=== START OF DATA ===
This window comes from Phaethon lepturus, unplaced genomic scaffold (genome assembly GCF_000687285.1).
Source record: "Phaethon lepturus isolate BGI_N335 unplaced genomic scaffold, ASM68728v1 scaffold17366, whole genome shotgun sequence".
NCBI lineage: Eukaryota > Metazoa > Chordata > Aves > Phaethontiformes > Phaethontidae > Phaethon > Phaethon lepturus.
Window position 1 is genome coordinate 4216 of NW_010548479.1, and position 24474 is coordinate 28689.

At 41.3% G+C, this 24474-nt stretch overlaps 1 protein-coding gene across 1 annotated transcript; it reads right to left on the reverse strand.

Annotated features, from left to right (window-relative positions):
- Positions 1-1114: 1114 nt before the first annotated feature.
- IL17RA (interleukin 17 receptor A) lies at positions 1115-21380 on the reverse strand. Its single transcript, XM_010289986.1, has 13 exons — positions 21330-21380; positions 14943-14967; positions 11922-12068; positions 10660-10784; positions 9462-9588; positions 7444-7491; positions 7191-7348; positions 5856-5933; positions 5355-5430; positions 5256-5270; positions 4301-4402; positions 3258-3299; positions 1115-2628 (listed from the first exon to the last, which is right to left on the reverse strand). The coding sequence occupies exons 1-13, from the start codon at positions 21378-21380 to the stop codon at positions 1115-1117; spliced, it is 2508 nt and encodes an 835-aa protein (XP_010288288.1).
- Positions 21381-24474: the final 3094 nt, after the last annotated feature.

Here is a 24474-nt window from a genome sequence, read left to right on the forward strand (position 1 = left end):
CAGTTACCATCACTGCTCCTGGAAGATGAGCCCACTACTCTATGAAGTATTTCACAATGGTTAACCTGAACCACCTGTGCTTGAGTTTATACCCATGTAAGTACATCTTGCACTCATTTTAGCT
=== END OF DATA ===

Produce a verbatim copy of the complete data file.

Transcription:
This window comes from Phaethon lepturus, unplaced genomic scaffold (genome assembly GCF_000687285.1).
Source record: "Phaethon lepturus isolate BGI_N335 unplaced genomic scaffold, ASM68728v1 scaffold17366, whole genome shotgun sequence".
NCBI lineage: Eukaryota > Metazoa > Chordata > Aves > Phaethontiformes > Phaethontidae > Phaethon > Phaethon lepturus.
Window position 1 is genome coordinate 4216 of NW_010548479.1, and position 24474 is coordinate 28689.

At 41.3% G+C, this 24474-nt stretch overlaps 1 protein-coding gene across 1 annotated transcript; it reads right to left on the reverse strand.

Annotated features, from left to right (window-relative positions):
- Positions 1-1114: 1114 nt before the first annotated feature.
- IL17RA (interleukin 17 receptor A) lies at positions 1115-21380 on the reverse strand. Its single transcript, XM_010289986.1, has 13 exons — positions 21330-21380; positions 14943-14967; positions 11922-12068; positions 10660-10784; positions 9462-9588; positions 7444-7491; positions 7191-7348; positions 5856-5933; positions 5355-5430; positions 5256-5270; positions 4301-4402; positions 3258-3299; positions 1115-2628 (listed from the first exon to the last, which is right to left on the reverse strand). The coding sequence occupies exons 1-13, from the start codon at positions 21378-21380 to the stop codon at positions 1115-1117; spliced, it is 2508 nt and encodes an 835-aa protein (XP_010288288.1).
- Positions 21381-24474: the final 3094 nt, after the last annotated feature.

Here is a 24474-nt window from a genome sequence, read left to right on the forward strand (position 1 = left end):
CAGTTACCATCACTGCTCCTGGAAGATGAGCCCACTACTCTATGAAGTATTTCACAATGGTTAACCTGAACCACCTGTGCTTGAGTTTATACCCATGTAAGTACATCTTGCACTCATTTTAGCT